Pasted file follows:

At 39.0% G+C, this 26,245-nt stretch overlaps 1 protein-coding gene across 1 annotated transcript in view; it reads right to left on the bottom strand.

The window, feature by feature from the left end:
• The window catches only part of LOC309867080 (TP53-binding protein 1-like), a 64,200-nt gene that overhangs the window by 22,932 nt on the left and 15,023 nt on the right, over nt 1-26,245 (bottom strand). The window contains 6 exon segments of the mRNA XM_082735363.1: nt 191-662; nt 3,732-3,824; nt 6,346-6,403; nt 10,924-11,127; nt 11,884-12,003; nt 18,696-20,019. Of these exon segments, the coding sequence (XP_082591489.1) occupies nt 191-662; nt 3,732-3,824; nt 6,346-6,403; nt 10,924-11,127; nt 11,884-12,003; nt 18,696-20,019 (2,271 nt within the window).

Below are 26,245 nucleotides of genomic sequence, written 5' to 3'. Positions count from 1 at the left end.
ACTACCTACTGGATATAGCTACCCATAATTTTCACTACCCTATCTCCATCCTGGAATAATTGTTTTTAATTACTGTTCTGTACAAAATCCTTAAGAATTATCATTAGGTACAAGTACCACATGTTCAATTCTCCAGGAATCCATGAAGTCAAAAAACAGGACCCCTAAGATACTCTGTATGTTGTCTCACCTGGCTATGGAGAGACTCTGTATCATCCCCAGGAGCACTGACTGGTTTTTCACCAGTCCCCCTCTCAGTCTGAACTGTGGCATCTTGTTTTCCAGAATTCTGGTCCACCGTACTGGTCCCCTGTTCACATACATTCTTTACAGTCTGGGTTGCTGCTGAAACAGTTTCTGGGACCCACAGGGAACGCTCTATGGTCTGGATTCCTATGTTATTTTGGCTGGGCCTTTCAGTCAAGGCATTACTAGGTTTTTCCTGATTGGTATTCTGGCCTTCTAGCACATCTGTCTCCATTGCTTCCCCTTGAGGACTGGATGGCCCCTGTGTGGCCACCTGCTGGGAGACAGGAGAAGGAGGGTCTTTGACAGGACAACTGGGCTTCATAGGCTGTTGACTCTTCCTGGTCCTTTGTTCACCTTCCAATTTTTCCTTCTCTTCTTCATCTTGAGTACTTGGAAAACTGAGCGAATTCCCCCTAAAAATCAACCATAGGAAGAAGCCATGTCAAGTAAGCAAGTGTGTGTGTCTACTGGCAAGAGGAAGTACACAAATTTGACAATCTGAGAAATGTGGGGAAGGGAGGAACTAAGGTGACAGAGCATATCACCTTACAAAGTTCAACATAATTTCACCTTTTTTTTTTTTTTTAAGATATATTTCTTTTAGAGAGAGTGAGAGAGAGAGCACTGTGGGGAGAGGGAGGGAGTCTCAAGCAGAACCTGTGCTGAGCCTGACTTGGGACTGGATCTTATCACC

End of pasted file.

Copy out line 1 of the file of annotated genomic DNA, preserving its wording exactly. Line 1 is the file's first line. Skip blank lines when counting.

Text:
At 39.0% G+C, this 26,245-nt stretch overlaps 1 protein-coding gene across 1 annotated transcript in view; it reads right to left on the bottom strand.